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Re: ... Tiny Personal Firewall ...
From: Dave Ahmad <da () securityfocus com>
Date: Mon, 4 Mar 2002 11:08:59 -0700 (MST)

Scott,

It must be the responsibility of the OS to prevent console users
interacting with applications when the desktop is locked.  No user process
should ever be able to bypass the lock mechanism.

The reason why it is unclear if this is a Windows problem or not is
because Tiny Personal Firewall most likely operates at the kernel level.
To do what it does it has to.

It may be that Tiny Personal Firewall creates the dialog from within
the kernel (not sure if that is even possible) when prompting the console
user, despite the console being locked.  If this is what is going on, then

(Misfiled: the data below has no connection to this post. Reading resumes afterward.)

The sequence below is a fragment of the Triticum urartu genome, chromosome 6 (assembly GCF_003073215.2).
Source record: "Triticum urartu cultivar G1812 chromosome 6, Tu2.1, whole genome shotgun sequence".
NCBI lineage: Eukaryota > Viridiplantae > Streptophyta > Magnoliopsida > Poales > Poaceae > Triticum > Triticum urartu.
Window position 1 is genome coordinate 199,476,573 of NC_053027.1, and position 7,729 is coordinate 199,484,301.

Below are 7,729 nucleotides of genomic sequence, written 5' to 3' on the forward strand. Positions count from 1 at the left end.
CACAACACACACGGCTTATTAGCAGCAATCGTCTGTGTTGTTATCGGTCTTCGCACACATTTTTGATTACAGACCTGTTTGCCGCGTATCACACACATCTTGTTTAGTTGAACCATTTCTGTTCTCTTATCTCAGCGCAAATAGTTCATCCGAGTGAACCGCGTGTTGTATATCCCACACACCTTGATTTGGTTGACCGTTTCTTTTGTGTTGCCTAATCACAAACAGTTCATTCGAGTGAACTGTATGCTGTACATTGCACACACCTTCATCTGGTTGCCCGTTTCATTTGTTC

it's really not an OS problem.  Windows is doing it's job by preventing
console access to user applications and the desktop.

Kernel-level code can do anything on the system, it's the responsibility
of the product developers to design their software carefully.

If there are low-level dialog functions in the kernel, it might be a good idea to
add some checks to determine if the console is locked (of course malicious
kernel-level code could write directly to video memory, so this is a
safety net for code that follows the rules).

Anyone familiar with the Win kernel care to comment ?

Dave Ahmad
SecurityFocus
www.securityfocus.com

On Fri, 1 Mar 2002, Scott Nursten wrote:

Not being au fiat with Windows programming etc., I was wondering if this was
standard practice? Surely if the workstation is locked it's supposed to stop
all I/O?

Isn't this also an OS related bug? No flames please, it's just a question.
:)

Regards,

Scott
--


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